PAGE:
Dutch weigh vaccine boosters, new restrictions as COVID-19 cases surge

Dutch weigh vaccine boosters, new restrictions as COVID-19 cases surge
FILE PHOTO: People with and without protective masks walk on the street while shopping as the spread of coronavirus disease (COVID-19) continues in Amsterdam, Netherlands October 7, 2020. REUTERS/Eva Plevier

AMSTERDAM (Reuters) – Dutch health authorities are to decide on Tuesday whether to recommend COVID-19 vaccine booster shots for adults, while the government weighs a new package of restrictions, amid the latest surge in new infections.

Prime Minister Mark Rutte is expected to announce new measures to slow the spread of the virus at a press conference slated for 1800GMT.

Measures under consideration include the reintroduction of face masks in some settings, asking those who are able to work from home to do so more often, and broader use of the country’s proof-of-vaccination “corona pass” currently used to gain admittance to bars and restaurants.

While 84% of the Dutch adult population has been vaccinated, new infections have risen steadily since the government ordered an end to social distancing rules on Sept. 25.

As of Monday, new infections were up 45% week on week and quickly approaching the peaks previously seen in July 2021, and in December and October 2020.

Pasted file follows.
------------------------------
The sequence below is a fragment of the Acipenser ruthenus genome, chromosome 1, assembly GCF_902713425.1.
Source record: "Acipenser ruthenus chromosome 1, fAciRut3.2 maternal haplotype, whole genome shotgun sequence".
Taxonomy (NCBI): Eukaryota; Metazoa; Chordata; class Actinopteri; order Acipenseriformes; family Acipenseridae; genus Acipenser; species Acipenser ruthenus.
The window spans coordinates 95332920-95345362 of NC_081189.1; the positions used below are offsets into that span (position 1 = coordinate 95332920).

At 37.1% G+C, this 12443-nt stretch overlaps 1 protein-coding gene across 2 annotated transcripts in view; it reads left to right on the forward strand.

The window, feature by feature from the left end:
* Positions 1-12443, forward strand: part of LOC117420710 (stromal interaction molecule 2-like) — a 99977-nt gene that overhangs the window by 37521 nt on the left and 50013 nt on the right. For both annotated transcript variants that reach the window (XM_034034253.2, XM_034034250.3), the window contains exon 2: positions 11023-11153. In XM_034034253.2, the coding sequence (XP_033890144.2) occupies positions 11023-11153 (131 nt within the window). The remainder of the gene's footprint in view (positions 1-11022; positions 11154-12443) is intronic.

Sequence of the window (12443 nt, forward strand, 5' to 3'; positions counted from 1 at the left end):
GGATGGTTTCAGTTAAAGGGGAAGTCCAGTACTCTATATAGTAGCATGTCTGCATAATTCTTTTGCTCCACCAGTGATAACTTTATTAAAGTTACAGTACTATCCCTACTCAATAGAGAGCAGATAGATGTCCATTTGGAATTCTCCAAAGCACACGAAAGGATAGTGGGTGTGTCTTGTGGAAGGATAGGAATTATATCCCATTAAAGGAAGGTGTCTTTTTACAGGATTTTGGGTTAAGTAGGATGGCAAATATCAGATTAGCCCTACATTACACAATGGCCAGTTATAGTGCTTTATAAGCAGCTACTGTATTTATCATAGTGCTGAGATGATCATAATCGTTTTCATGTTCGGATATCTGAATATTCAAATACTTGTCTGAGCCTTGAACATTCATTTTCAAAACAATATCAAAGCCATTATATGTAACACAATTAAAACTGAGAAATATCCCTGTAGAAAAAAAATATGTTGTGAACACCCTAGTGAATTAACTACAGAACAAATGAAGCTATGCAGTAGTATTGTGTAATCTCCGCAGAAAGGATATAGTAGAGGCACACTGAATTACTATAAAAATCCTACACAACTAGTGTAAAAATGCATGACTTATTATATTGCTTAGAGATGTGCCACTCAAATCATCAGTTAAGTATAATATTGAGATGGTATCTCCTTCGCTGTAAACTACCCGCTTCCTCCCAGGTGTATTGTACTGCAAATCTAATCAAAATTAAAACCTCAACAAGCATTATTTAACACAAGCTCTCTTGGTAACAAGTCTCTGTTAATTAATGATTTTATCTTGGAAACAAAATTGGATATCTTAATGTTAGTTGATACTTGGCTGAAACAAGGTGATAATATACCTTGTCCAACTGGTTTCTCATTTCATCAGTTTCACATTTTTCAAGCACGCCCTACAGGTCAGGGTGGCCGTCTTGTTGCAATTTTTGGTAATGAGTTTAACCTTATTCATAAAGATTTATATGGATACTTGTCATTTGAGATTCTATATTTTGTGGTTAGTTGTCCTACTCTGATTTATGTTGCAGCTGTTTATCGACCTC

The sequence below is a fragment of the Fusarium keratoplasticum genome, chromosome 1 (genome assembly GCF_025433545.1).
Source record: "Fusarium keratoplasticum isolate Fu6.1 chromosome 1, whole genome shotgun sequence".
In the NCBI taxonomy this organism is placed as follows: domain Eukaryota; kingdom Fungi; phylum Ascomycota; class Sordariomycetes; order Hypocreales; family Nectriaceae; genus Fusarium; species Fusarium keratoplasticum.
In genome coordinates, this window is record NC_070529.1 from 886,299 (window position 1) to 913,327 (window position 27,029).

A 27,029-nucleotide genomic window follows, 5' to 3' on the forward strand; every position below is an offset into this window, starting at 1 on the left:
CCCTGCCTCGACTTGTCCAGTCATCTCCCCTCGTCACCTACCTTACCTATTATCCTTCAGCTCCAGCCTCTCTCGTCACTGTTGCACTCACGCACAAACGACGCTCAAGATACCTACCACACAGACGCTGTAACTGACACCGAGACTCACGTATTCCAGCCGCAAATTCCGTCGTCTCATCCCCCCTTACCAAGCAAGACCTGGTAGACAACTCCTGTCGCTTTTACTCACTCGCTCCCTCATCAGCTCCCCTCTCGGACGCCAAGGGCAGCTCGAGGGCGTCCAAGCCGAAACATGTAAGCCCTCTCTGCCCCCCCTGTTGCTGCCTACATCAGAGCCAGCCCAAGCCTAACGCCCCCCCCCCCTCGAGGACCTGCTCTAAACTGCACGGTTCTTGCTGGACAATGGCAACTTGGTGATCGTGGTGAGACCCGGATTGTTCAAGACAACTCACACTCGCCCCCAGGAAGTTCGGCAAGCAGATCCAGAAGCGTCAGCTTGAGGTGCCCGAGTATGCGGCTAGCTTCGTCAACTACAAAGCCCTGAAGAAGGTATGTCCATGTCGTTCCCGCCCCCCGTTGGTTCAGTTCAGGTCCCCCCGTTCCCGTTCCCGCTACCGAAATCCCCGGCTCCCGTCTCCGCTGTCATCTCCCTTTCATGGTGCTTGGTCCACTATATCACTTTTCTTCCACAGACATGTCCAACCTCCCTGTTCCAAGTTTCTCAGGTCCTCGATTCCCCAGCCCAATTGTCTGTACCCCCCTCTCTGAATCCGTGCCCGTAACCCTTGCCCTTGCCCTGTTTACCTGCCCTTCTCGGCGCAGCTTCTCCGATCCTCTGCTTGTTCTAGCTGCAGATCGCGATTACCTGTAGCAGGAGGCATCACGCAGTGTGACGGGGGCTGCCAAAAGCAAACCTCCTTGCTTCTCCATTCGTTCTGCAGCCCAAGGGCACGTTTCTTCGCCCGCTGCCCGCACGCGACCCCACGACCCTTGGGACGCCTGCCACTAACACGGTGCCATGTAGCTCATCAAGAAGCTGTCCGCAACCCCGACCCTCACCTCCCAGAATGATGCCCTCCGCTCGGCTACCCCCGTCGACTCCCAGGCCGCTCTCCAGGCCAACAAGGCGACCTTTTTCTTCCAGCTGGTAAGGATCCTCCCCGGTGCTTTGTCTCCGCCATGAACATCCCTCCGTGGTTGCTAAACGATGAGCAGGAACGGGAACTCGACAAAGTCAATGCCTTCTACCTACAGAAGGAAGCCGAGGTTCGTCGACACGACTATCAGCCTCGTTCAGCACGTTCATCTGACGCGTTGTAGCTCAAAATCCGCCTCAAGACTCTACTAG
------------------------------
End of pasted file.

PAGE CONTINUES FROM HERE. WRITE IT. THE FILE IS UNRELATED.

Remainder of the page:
The strain on hospitals is an immediate concern, as many are curtailing normal care to accommodate a new wave of COVID-19 patients. The country’s National Institute for Health (RIVM) estimates that three-quarters of those currently hospitalized with the virus are unvaccinated.

Among people testing positive in the past month, about 53% say they were unvaccinated, while 44% say they were fully vaccinated, according to RIVM data.

A spokesperson for the country’s Health Council said the key advisory body will announce its decision at 1400GMT on whether to recommend booster shots for all adults.

The council in September recommended booster shots for people in high-risk categories. It said then that getting unvaccinated people to get a first shot was a higher priority than boosters for the vaccinated.

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